I used to be pretty intimidated by yeast breads. (To be honest, I still have an illogical wariness– I treat them the way I treat horses: Sooo beautiful, but who knows what might happen).
But I’m quite proud of this recipe because:
- It always turns out beautifully
- I combined a bunch of other recipes to make it!
I also discovered (after a lot of grainy batches on the stove top) that it’s possible and even easy to make caramel in the microwave!
AND I recently made Vegan Caramel Sauce for the first time. (This is GOOD. Not like, not-bad-for-vegan, but actually really delicious.)
Of course, the rest of the recipe isn’t vegan, but you could try adapting it if you like.
Here’s the recipe:
Of course, you could also just come stay at Art House Bed & Breakfast and I’ll make it for you. 🙂
Pepparkakor are ultrathin Swedish gingerbread cookies. Besides being delicious, you can wish on them!
Rest a pepparkaka in your palm and tap it with your knuckle– if it breaks into three peices (no more, no less)– your wish will come true!
This recipe comes from the days when I was a children’s Swedish teacher at the American Swedish Institute. Enjoy!
Swedish Gingerbread Cookies
Yield: approx. 150 cookies (rolled thin!)
Note: dough must refrigerated overnight.
Bake at 375-400 5-10 minutes
BOIL ON LOW, THEN LET COOL:
1 ¼ c. sugar
8 Tbsp water
4 Tbsp corn syrup (I substituted 1 Tbsp with molasses)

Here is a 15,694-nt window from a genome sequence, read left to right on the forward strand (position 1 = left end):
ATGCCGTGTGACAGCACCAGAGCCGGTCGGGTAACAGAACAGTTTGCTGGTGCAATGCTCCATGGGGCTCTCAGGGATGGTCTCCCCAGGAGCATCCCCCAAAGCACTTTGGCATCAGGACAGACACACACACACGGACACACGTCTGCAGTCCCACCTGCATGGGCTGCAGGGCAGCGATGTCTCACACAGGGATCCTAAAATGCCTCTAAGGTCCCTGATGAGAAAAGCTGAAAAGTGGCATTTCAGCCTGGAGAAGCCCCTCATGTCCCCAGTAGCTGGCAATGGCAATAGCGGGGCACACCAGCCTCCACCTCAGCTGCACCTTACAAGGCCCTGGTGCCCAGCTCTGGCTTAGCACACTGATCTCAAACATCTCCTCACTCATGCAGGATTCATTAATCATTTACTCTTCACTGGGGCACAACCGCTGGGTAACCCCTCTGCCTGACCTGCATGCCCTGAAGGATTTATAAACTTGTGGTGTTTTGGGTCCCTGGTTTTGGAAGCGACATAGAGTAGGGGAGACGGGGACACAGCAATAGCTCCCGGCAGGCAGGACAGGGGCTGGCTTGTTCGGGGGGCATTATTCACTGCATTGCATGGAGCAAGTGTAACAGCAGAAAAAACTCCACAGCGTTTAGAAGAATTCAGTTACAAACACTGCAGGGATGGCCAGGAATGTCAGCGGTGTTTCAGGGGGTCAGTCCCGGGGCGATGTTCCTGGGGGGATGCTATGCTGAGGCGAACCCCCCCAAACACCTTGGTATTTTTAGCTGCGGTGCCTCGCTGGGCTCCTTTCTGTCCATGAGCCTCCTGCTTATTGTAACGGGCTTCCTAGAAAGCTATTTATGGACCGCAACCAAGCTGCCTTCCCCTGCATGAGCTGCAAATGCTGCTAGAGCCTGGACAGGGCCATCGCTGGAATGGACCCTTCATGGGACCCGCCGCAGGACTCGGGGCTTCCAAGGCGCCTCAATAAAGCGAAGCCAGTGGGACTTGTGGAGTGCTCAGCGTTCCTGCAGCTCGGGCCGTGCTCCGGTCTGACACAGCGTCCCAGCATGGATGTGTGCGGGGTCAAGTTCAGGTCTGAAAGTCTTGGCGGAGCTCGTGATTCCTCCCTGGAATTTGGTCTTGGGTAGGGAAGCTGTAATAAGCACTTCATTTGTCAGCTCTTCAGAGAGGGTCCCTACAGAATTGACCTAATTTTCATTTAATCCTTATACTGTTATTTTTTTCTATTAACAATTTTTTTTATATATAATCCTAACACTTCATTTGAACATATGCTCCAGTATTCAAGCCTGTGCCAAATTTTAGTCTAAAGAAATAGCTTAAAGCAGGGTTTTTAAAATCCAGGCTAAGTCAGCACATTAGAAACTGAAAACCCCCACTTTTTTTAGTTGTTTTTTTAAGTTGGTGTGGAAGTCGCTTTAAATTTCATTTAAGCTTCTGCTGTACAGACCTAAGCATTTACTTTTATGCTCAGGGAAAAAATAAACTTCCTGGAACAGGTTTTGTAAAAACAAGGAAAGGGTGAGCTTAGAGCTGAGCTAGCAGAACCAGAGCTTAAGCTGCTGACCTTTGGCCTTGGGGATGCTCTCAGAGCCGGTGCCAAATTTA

1 Tbsp cinnamon
1 Tbsp ginger powder
2 tsp clove powder
1 ¾ sticks butter
MIX & ADD IN (DON’T OVERMIX):
2 tsp baking soda
3 C flour
Roll very thin, cut out, bake at 375 for 5-10 minutes. (7 minutes, in my oven).
Recipe courtesy of Helene Brännström Suh, Svenska Skolan teacher at the American Swedish Institute
Nothing is tastier than cream, cinnamon and sugar– at least if you’re a Swede.
My family doesn’t stir this while it bakes, which results in a denser rice layer on the bottom and a delicious custard layer on top.
Be sure to mix in one almond– whoever finds it gets good luck (or a sweetheart, depending on the story) for the next year.
Listen to just how much tomtes love rice pudding (and download the story for free) here.
I tell Swedish Christmas stories as Tomte Kajsa. Past performances include the American Swedish Institute, Sons of Norway lodges, and culture clubs. If you’d like me to come to your event, just send a message.